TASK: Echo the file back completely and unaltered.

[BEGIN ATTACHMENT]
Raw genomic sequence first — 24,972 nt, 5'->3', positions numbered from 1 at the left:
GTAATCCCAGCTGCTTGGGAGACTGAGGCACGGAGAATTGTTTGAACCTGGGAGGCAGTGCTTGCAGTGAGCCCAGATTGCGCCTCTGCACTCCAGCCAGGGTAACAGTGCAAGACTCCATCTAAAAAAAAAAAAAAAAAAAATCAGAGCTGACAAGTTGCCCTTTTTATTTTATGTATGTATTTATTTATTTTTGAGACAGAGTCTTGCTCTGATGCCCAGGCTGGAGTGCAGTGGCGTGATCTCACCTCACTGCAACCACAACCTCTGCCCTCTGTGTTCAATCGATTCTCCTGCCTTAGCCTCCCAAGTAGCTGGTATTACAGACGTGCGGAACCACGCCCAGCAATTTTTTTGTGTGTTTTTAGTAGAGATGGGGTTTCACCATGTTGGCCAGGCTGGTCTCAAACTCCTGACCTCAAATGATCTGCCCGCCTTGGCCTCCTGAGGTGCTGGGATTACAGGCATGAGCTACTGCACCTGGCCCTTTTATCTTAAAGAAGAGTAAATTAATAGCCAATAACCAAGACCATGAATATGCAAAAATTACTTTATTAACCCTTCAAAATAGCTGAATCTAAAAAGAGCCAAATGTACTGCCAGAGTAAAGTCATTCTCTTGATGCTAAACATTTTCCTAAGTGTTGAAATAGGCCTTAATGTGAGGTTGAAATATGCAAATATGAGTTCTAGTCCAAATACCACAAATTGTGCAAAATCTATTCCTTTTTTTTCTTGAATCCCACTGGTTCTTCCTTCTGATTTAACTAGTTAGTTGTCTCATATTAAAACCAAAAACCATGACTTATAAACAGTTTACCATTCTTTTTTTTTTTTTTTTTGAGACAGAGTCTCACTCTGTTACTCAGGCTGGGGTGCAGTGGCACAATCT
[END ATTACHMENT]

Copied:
Raw genomic sequence first — 24,972 nt, 5'->3', positions numbered from 1 at the left:
GTAATCCCAGCTGCTTGGGAGACTGAGGCACGGAGAATTGTTTGAACCTGGGAGGCAGTGCTTGCAGTGAGCCCAGATTGCGCCTCTGCACTCCAGCCAGGGTAACAGTGCAAGACTCCATCTAAAAAAAAAAAAAAAAAAAATCAGAGCTGACAAGTTGCCCTTTTTATTTTATGTATGTATTTATTTATTTTTGAGACAGAGTCTTGCTCTGATGCCCAGGCTGGAGTGCAGTGGCGTGATCTCACCTCACTGCAACCACAACCTCTGCCCTCTGTGTTCAATCGATTCTCCTGCCTTAGCCTCCCAAGTAGCTGGTATTACAGACGTGCGGAACCACGCCCAGCAATTTTTTTGTGTGTTTTTAGTAGAGATGGGGTTTCACCATGTTGGCCAGGCTGGTCTCAAACTCCTGACCTCAAATGATCTGCCCGCCTTGGCCTCCTGAGGTGCTGGGATTACAGGCATGAGCTACTGCACCTGGCCCTTTTATCTTAAAGAAGAGTAAATTAATAGCCAATAACCAAGACCATGAATATGCAAAAATTACTTTATTAACCCTTCAAAATAGCTGAATCTAAAAAGAGCCAAATGTACTGCCAGAGTAAAGTCATTCTCTTGATGCTAAACATTTTCCTAAGTGTTGAAATAGGCCTTAATGTGAGGTTGAAATATGCAAATATGAGTTCTAGTCCAAATACCACAAATTGTGCAAAATCTATTCCTTTTTTTTCTTGAATCCCACTGGTTCTTCCTTCTGATTTAACTAGTTAGTTGTCTCATATTAAAACCAAAAACCATGACTTATAAACAGTTTACCATTCTTTTTTTTTTTTTTTTTGAGACAGAGTCTCACTCTGTTACTCAGGCTGGGGTGCAGTGGCACAATCT